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DACA students deserve more than support

Illustrated by Miranda Church

On Sept. 5, President Donald Trump ordered an end to the Deferred Action for Childhood Arrivals program (DACA), which protected people who were brought to the U.S. illegally as children from deportation.

That same day, Chapman President Daniele Struppa emailed a letter of support to the Chapman community.

“While we have not yet analyzed the impact of (Trump’s) decision, we want to reiterate and assure you that Chapman University stands behind each of its students and employees whose families face challenges due to identity or immigration status,” Struppa wrote.

It’s going to be pretty difficult for Chapman to assess the exact impact of DACA’s repeal, because the university does not keep a list of undocumented students or DACA recipients. In case Chapman is ever subpoenaed, the school doesn’t want to be legally obligated to turn over sensitive information, said Dean of Student Jerry Price.

Usually, information is power. Having a list of undocumented students and “Dreamers” would be beneficial for the university because it would provide a direct place for the university to offer its services. Instead, students have to find the resources available to them on their own, but that’s a small price to pay for confidentiality. In the long run, the university’s decision to not keep a list of undocumented students protects these students more.

Since Struppa became president last fall, emails concerning the political climate on campus have become more frequent. His direct approach of addressing student concerns is something The Panther Editorial Board has commended in the past. In the email about DACA, the goal was to relieve panic and direct students to resources such as Student Psychological Counseling Services. It’s a step in the right direction to support these students, rather than just offering the sentiment.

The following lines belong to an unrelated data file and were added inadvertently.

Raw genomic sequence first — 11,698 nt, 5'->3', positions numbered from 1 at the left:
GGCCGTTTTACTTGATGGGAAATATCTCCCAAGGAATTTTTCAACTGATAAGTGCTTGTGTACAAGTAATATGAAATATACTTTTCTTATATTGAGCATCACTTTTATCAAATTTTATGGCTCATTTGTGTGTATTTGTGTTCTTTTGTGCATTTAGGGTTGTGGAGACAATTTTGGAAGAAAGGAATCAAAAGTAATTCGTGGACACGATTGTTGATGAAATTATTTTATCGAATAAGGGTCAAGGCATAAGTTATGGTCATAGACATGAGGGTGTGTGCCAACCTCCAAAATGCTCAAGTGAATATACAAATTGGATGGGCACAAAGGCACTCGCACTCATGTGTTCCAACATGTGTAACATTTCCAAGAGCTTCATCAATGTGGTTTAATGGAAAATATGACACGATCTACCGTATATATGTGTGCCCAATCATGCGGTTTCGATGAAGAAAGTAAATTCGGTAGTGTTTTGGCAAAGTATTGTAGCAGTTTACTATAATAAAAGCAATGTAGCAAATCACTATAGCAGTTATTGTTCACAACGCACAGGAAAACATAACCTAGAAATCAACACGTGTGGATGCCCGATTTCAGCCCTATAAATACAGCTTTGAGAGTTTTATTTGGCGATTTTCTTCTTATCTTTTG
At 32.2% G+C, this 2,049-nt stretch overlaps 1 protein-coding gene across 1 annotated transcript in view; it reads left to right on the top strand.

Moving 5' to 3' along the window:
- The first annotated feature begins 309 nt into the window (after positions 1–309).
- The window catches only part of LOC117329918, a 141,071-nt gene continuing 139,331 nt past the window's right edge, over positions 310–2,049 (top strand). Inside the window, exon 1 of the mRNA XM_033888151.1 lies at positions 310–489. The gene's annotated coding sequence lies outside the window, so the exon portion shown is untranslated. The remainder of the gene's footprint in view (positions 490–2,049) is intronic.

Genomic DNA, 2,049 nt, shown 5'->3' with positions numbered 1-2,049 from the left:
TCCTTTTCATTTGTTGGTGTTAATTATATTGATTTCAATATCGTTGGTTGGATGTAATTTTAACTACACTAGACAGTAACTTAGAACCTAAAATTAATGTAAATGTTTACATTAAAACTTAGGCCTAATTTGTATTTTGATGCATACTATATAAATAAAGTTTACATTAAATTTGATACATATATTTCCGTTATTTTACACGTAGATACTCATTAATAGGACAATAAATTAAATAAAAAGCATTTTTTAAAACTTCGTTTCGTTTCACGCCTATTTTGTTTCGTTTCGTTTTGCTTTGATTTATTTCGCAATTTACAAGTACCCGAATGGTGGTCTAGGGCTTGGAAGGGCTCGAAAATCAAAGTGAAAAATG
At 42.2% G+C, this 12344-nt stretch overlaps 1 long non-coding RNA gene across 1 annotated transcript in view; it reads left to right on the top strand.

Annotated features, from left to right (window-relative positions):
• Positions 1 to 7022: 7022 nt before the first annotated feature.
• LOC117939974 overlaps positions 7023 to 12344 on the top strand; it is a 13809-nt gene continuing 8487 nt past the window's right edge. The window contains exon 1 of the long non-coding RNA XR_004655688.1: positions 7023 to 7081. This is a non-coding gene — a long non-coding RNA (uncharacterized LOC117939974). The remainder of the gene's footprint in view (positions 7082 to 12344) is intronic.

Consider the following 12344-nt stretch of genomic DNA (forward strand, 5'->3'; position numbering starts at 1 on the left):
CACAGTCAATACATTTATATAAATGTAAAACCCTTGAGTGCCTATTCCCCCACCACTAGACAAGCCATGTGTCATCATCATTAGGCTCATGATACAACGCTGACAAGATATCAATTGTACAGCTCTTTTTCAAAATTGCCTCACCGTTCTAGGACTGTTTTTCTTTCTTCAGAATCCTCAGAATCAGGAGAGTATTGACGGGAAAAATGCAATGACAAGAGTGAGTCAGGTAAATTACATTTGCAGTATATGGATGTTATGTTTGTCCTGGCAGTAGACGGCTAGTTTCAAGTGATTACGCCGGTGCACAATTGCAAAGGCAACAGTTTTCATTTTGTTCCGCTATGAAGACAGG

“Please know, consistent with federal student privacy laws, we will not provide student records of any kind to anyone without student consent or a lawfully issued judicial order. Any outside law enforcement agency that wishes to contact any member of our campus community in regard to immigration status will first be required to produce the appropriate judicial warrants,” Struppa wrote.

Struppa’s email goes further than just support. It’s one thing to just say to students “We support you,” but Struppa goes one step beyond that and offers resources for students and specific points of contact — and his words have helped students.

“When I got the email from President Struppa, it was very comforting. I feel like we are almost nonexistent in the university, yet he addresses us, and it felt really good,” Lidieth Arevalo, a Chapman graduate student and DACA recipient, told The Panther. “This is a big school in a way, but also there’s that connection with students and professors, so I feel really safe in that regard.”

Not only will the university continue to not keep track of its undocumented students, but it is protecting all students’ records until legally required to do otherwise. Other schools have taken this even further. Just days after Trump’s election, Pitzer College declared itself a “sanctuary campus” and is working toward initiatives such as summer financial aid for students who may be unable to leave the country, and even creating programs to support the naturalization of employees who are “lawful, permitted residents.”

We hope that Chapman will continue to look at the repeal of DACA with a sense of urgency, and to look to other university initiatives and stances in order to protect undocumented members of the Chapman community. Regardless of their status as citizens, students at Chapman should have the opportunity to get an education without being concerned about their status to receive it.

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